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Sunday, March 12, 2006

la Maison de Victor Hugo

In a quiet corner of the Place des Vosges stands the Hôtel de Roham Guéménée, a grand residence constructed by the King's counsellor and Administrator of Finances, Isaac Arnauld, in 1605. In 1832, Victor Hugo - author of Les Misérables and The Hunchback of Notre-Dame (Notre-Dame de Paris) - , rented an apartment on the second floor of the building, which he and his family occupied for the next 16 years, until 1848. The home is now a museum housing collections of Hugo's drawings, his original manuscripts and other documents, artwork, furniture, and other objects of life tracing a history of the writer's life.

A prolific writer and workaholic, Hugo took up residence in the apartment at the age of 30, the year after he finished Hunchback, during rehearsals of his play Le roi s'amuse (The King Amuses Himself), which was banned after only one performance, for mocking the french nobility. A great many of Hugo's subsequent works, both literary and theatrical, as well as some volumes of poetry, were written in the home over the next 16 years. He also wrote a great deal of Les Misérables while living there.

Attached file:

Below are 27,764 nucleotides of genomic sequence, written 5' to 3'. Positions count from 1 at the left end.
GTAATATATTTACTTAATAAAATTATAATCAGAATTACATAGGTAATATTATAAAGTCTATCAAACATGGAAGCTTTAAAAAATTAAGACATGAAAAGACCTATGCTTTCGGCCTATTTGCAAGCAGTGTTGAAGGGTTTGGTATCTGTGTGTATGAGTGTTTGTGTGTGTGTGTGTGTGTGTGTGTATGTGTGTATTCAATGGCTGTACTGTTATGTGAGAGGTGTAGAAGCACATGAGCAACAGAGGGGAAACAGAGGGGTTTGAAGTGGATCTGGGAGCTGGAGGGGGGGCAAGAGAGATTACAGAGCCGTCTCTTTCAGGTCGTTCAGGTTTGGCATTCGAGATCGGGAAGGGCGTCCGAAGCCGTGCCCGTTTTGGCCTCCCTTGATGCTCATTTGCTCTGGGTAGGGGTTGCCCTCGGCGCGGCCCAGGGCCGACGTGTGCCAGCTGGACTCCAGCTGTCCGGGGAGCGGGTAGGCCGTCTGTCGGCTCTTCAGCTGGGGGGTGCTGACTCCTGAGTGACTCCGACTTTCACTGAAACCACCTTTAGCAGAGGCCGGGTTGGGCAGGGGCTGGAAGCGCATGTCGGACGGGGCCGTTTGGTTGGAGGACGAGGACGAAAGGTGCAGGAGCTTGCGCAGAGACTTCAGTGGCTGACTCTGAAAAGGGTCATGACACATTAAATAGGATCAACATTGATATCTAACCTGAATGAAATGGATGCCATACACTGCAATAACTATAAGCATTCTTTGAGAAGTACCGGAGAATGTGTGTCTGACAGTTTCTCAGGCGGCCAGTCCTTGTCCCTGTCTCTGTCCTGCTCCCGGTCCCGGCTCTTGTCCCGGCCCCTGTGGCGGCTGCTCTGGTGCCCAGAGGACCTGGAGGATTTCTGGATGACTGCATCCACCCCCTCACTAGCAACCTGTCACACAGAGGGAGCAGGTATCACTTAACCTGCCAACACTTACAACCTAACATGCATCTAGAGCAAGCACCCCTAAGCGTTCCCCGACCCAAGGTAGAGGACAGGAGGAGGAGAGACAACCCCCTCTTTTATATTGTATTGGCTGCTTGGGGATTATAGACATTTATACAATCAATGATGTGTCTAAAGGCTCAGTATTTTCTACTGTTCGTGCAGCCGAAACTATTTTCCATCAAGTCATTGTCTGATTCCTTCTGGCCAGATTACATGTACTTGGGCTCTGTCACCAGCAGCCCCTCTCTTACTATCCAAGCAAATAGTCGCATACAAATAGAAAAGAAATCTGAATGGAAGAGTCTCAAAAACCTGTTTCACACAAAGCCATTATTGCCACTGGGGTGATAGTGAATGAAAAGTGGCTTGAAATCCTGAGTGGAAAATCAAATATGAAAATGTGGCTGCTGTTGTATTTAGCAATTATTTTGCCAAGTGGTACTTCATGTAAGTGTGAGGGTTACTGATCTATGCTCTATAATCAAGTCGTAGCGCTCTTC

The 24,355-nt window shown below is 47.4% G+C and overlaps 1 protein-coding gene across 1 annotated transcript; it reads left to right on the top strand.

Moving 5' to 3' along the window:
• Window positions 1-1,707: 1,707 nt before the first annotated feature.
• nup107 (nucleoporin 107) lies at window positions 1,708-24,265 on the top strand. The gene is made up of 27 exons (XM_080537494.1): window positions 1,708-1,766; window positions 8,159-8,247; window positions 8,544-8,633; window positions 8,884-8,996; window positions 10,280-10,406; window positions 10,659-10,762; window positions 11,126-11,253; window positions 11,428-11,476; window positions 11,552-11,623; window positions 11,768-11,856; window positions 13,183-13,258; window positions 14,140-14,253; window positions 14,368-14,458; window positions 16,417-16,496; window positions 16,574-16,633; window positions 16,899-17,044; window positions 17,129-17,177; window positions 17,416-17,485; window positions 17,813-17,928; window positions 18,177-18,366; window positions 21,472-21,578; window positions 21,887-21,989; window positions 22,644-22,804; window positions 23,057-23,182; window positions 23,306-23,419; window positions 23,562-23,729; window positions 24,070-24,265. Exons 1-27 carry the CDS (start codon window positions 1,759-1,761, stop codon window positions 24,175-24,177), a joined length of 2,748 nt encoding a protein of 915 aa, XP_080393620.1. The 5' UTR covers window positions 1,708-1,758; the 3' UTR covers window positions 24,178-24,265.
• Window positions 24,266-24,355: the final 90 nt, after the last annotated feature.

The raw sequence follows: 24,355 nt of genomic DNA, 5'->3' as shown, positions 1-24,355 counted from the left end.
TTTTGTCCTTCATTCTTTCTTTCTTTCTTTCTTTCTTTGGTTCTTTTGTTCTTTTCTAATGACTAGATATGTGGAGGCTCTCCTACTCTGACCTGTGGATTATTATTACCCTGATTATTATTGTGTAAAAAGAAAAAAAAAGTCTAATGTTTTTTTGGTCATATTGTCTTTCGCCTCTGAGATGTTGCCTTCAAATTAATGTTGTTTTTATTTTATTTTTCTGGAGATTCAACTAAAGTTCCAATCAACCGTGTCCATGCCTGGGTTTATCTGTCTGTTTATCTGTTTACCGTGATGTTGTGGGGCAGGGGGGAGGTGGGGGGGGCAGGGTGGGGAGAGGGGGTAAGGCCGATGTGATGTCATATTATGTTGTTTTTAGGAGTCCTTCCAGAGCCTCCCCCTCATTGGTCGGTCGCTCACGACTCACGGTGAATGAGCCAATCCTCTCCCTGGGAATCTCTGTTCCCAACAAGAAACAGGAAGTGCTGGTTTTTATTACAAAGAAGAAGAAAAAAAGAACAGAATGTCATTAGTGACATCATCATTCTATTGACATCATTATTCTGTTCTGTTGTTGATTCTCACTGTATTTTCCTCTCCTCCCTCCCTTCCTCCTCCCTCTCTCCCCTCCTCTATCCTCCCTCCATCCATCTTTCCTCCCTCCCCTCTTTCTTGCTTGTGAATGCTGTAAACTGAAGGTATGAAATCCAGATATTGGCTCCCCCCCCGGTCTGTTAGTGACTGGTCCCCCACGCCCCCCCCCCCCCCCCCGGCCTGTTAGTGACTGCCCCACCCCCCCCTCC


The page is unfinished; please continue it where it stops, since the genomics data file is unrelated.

The house became a salon during the time the Hugos lived there, often frequented by the best and brightest of French society, politicians, and artists from every discipline. Madame Hugo was a great hostess, and the Hugos counted among their many visitors Charles Dickens, Honoré de Balzac, François-René de Chateaubriand, Gioacchino Rossini, Niccolò Paganini, and the young Duke and Duchess of Orléans, Ferdinand-Philippe and Helene Louise.

The home was designated an offical museum in March, 1902, for the 100th anniversary of the writer's birth. In addition to Hugo's own drawings and documents, the house also contains the writer's inkwell, some of his furniture, family portraits, and artwork from the time, including a painting of Hugo's funeral procession at the Arc de Triomphe in 1885. I find the drawings most interesting and notable, as Hugo did not share them with the public during his lifetime, fearing they would draw attention he preferred go to his literary work.

La Maison de Victor Hugo is located at 6, place des Vosges, in the 4th arrondissement, 75004. Admission to the permanent collection is free*, and the ground floor giftshop contains quite a lot of Hugo memorabilia, in both French and English. The museum is open to the public from 10 - 6 every day except Mondays and banking holidays. Metro stops are Bastille (lines 1, 5 and 8), Saint-Paul (1), or Chemin-Vert (8).

*Temporary exhibits generally require a small admissions fee.


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